Saturday, December 21, 2013

The Cinema File #288: "Enough Said" and "Violet And Daisy" Double Review


Pursuant to my longstanding personal obligation to seek out the final posthumous films of deceased actors, I recently sat down and watched two films produced before the death of Sopranos star James Gandolfini, but released shortly afterwards. The first was the independent romantic comedy Enough Said, co-starring Gandolfini as a divorcee who falls in love again with a masseuse played by Julia Louis Dreyfuss, who finds out that one of her new clients is coincidentally her new man's ex-wife. Its always a delicate subject whenever a movie represents the final work of someone who died, especially when they did so unexpectedly before their time, and its always a little heartbreaking when the film doesn't live up to the caliber of what we've seen before from them. Regrettably, Enough Said falls into this category.


This just doesn't feel like a story that could have ever sustained an entire movie. Its more like a sitcom plot, like a lost episode of Fraiser where he dates the ex of one of his patients, and erudite wackiness ensues. The main conflict is telegraphed from the first few minutes and from then on the whole movie is just waiting for the fallout, which based on the low key pacing you know won't be as satisfying as it is set up to be. In between we get a lot of meet-cute dating dialogue and a few plot threads involving the two leads' respective college age kids that seem wedged in to pad the running time, but none of it really builds to anything. Its sweet and heartfelt in spots, but not emotionally impactful enough to ever take advantage of it, and by the time the story predictably unfolds, its all just a pleasantly inoffensive waste of time.


Perhaps because I found Enough Said to be so lackluster, I think I may have enjoyed the second posthumous Gandolfini movie a little more than I otherwise might have. Violet and Daisy is the polar opposite of Enough Said, pulpy, violent, hyper-stylized, and almost defiantly lacking in substance, all about having fun with characters and twists that unravel if you think too hard about them. It follows two impenetrable teenage hitgirls hired to kill a mysterious man who seems to invite his own execution, leading to an off-kilter day in the life of people who live in a comic book world just slightly unlike our own. It too never really comes together, and its hard to look at it as anything more than a derivative pastiche of indie crime movies past, but it was entertaining enough that I was able to forget the uncomfortable coincidence of a deceased actor's character begging for death.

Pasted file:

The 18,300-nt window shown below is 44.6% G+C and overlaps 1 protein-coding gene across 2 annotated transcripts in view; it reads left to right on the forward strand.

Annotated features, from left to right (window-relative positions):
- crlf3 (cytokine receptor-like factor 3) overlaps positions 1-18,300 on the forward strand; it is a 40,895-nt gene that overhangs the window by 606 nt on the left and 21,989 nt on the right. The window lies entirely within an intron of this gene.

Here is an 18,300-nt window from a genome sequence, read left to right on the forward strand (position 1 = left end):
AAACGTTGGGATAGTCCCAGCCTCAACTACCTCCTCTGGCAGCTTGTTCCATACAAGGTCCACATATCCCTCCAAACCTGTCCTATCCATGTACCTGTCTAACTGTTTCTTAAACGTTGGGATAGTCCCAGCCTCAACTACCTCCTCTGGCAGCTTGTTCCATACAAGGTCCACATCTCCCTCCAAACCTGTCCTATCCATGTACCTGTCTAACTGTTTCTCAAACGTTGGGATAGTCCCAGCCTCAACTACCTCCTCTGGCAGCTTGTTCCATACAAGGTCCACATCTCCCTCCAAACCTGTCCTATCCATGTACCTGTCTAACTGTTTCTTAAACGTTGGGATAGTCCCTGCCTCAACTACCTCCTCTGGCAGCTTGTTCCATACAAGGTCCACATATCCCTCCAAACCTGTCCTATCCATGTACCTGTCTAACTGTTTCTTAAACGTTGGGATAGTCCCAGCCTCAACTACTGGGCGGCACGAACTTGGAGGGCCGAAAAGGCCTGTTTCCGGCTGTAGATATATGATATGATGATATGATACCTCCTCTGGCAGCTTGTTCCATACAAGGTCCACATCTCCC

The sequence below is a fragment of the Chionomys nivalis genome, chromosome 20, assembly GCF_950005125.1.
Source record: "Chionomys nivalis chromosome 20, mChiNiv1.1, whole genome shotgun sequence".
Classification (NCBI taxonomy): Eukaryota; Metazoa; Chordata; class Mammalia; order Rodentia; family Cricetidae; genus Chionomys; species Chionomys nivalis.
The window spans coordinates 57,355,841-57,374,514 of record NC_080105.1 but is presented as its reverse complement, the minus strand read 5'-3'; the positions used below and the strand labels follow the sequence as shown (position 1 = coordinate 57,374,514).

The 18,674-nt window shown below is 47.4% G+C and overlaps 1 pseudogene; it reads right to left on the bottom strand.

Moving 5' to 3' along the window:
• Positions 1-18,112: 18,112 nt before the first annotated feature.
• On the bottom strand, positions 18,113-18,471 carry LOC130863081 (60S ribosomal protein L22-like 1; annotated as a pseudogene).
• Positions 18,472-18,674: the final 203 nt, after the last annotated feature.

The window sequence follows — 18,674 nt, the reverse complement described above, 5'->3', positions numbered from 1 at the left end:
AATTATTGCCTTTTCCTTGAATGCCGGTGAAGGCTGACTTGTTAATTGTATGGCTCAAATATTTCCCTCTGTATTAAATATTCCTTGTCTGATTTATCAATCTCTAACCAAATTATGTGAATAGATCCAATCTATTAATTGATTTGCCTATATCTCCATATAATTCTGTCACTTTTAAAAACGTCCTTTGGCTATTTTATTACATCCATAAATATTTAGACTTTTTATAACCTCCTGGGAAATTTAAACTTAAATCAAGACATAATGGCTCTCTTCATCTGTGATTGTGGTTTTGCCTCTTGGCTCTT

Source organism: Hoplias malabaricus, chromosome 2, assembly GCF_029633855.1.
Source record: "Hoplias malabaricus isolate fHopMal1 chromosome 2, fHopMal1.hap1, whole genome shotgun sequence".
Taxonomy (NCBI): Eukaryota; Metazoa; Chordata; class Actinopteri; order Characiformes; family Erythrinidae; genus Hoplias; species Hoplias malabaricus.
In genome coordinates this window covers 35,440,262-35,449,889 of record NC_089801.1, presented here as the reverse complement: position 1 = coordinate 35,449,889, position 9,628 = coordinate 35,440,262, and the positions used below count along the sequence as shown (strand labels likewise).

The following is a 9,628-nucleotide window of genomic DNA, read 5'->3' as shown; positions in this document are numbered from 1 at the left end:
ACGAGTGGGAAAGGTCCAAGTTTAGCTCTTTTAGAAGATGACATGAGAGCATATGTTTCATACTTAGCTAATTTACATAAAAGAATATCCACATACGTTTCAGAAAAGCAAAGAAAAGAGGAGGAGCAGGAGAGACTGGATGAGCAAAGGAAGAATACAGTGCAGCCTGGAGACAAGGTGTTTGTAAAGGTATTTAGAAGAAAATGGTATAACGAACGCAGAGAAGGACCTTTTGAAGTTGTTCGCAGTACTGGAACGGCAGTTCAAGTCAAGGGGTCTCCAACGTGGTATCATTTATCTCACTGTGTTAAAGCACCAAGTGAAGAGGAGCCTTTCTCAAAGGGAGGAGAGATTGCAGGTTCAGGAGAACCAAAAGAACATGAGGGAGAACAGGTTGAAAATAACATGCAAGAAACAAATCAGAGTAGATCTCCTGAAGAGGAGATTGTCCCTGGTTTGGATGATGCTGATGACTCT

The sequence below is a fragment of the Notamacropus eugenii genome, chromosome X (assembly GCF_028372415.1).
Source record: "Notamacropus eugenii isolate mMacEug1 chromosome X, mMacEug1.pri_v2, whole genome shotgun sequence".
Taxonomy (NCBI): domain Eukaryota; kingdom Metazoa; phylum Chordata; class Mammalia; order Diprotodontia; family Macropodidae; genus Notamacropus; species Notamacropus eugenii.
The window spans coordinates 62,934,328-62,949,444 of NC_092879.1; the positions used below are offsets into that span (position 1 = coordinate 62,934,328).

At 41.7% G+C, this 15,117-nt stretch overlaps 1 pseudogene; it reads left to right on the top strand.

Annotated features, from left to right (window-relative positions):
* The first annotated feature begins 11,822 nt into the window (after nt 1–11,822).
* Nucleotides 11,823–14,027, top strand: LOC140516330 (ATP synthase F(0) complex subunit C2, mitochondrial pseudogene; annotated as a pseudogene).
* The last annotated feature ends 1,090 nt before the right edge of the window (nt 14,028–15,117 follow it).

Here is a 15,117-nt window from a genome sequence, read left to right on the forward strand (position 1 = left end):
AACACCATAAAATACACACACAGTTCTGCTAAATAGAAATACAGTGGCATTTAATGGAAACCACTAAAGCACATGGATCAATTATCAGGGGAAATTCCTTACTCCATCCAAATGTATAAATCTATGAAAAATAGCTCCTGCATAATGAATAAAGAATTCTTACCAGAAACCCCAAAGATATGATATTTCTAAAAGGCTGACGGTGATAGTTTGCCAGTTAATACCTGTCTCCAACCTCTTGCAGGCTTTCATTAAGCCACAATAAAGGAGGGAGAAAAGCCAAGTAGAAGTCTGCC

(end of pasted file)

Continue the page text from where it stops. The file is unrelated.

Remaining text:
Violet And Daisy is what you would get if the filmographies of Quentin Tarrantino and Wes Anderson had a baby, and it was born just a bit prematurely. Not fully formed enough to live up to any of its influences, its easy to see the great potential that is only slightly squanders through inexperience and a fundamental lack of anything meaningful to say. It goes through the motions of saying something, and presents itself very stylishly, but comes just short of actually doing anything with what it establishes. That being said, sometimes style is enough, or at the very least, compared to some movies where I get neither style nor substance, sometimes you just have to take what you can get. For all its sugary shallowness, its almost never boring and creates an intriguing setting that I want to see more of, just with a little more development. It put me in mind of the universe of Suda51's No More Heroes, with a bit of Gunslinger Girl thrown in, which gets my nerd heart all a flutter regardless of execution.


Neither of Gandolfini's last films are anything close to perfect, and as always, one would have liked a more fitting end to his too brief career, but then that's always a function of posthumous interpretation anyway. If Sean Connery's final film can be Sir Billi, than I suppose I can live with a spate of largely unsatisfying final moments from an actor who probably deserved better. When we look back on the dead, particularly on those who entertained us so much when they were alive, invariably we self-edit, remembering the best they had to offer while forgetting the missteps in between when we can. Only the absolute best and the absolute worst tend to survive any long term examination of an artistic life, and I can't say that either of these films, or really anything Gandolfini ever did was so bad as to be immortal in its terribleness. Then again, he's still got at least one more movie coming out either this year or early next year, so who knows.
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